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What Is Pound Seizure?
Pound seizure refers to the taking of cats and dogs from shelters and pounds to serve as models in biomedical research. The practice started many decades ago in small-scale projects, but exploded after World War II as funding for biomedical research zoomed upward.

When dogs and cats are acquired for research, their fates become uncertain. While some animals may die quickly, others may be earmarked for long-term studies. Once the pound or shelter releases the animal for research purposes, the animal is rarely protected by anti-cruelty laws.

Rationale Flawed
Pound seizure proponents rationalize that animals in the shelter are going to die anyway. After all, the argument goes, the animals were lost or abandoned as unwanted pets. Why not use them for research? Many humane organizations reject this argument, insisting that animals have a right to a safe and happy existence. Furthermore, the animals chosen for the laboratory are the ones most likely to be adopted - young, one to three years of age, healthy, friendly, and of medium size. Those who are rejected by researchers are the animals least likely to find adoptive homes.

Interestingly, the National Institutes of Health, the largest funded of biomedical research in this country, stopped using shelter animals in its own in-house research several years ago because they consider such animals unsuitable research subjects. Shelter animals are not fully known by the researcher as are purpose-bred animals. Nothing is known about the shelter animals' origins, health conditions, or age, and typically the animals lack conditioning for research. Further, it is more expensive to buy, treat, and condition shelter animals than it is to purchase animals purposely bred for research.

A Safe Haven For Animals?
By allowing pound seizure, we're placing a cheap price on animal life - allowing shelters to serve as discount warehouse suppliers for biomedical research laboratories. Shelters are intended to be protective havens for animals, not commodities brokers for laboratory resources.
Pound seizure is unfair to both companion animals and communities. It violates a public trust that shelters and pounds will provide shelter for animals and either a future with a new owner or a humane death. Citizens might be reluctant to bring in a stray to a shelter knowing that the animal might wind up in a medical experiment, often involving pain and suffering.

Current Law
Fourteen states currently prohibit the release of impounded animals to research facilities: Connecticut, Delaware, Hawaii, Maine, Maryland, Massachusetts, New Hampshire, New Jersey, New York, Pennsylvania, Rhode Island, South Carolina, Vermont, and West Virginia. Of these, Massachusetts is the only state which specifically prohibits the sale of pound animals brought in from other states as well. This ban has not collapsed biomedical research in that state nor has it run up costs. instead, the state continues as a leader in biomedical labs. Massachusetts law is a model for other states to adopt in their jurisdictions.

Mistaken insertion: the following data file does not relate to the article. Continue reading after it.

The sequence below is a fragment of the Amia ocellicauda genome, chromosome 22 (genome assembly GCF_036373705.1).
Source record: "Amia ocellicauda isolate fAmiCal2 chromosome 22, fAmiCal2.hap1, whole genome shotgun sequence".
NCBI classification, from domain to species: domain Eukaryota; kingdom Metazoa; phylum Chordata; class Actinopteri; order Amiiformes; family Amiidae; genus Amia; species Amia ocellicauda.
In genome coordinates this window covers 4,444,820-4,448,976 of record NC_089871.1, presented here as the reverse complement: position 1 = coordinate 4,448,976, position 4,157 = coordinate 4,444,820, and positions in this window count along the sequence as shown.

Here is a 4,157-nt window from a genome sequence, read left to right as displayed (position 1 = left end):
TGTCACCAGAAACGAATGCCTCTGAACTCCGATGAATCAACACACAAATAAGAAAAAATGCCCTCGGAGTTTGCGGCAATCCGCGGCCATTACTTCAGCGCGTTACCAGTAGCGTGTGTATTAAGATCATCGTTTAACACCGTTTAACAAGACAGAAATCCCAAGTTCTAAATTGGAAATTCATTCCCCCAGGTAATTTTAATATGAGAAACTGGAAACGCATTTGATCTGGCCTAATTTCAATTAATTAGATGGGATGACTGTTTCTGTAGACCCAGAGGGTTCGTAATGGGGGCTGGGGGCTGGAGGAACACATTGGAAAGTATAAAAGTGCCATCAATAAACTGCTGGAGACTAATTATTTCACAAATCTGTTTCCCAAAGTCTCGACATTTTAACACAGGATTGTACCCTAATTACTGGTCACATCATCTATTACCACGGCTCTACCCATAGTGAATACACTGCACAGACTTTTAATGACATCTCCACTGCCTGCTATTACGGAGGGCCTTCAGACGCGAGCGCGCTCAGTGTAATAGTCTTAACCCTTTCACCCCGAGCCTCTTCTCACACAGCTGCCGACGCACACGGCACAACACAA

Release of impounded animals for research purposes is required in the District of Columbia, Iowa, Minnesota, Oklahoma (by pounds only; shelters may release animals for research), South Dakota, and Utah.

Release of impounded animals for research is allowed in Arizona, California, Michigan, North Carolina, Ohio, Tennessee, Washington, and Wisconsin. All other states permit pounds or shelters to decide for themselves whether or not to provide animals for such purposes.

To the best of our knowledge South Florida Shelters and other Florida Shelters do not participate in Pound Seizures. Please contact your local shelters to ask if they participate in this practice and ask them to stop.

Please contact your elected officials to ask them to stop giving government funding for lab testing on companion animals for medical research.

Suggested Contacts
Please feel free to send this letter to different media contacts. You can send to TV stations, as well as newspapers. If you are sending a letter to the editor about "pound seizure," you must write an
original letter. The goal is to make sure the public is aware of "pound seizure."
Contact info for your local media:


"Pound Seizure"

To Whom It May Concern:

Some pounds, shelters and humane societies in the United States sell "surplus" dogs and cats to Class B dealers and/or research facilities. This practice is commonly called "pound seizure." Most people are not aware that this happens. We request that you cover this very important issue and help to educate the public.

Shelter animals are traumatized by losing their human companions and/or by ending up in a strange environment. They should not have to endure even more trauma by being turned into research tools. Shelters were not intended to be warehouses for research labs. With "pound seizure," no one can be certain their own beloved pet will never fall into the hands of researchers. A lost or stolen pet may not be located or rescued in time to prevent tragedy.

For more information on this topic, please visit:

The public needs to know what is happening to these homeless, domesticated animals. Please help bring awareness to the animals' plight. We look forward to seeing your coverage of this issue.

Thank you for your consideration.


"If you can't save all the shelter pets, then save just one."




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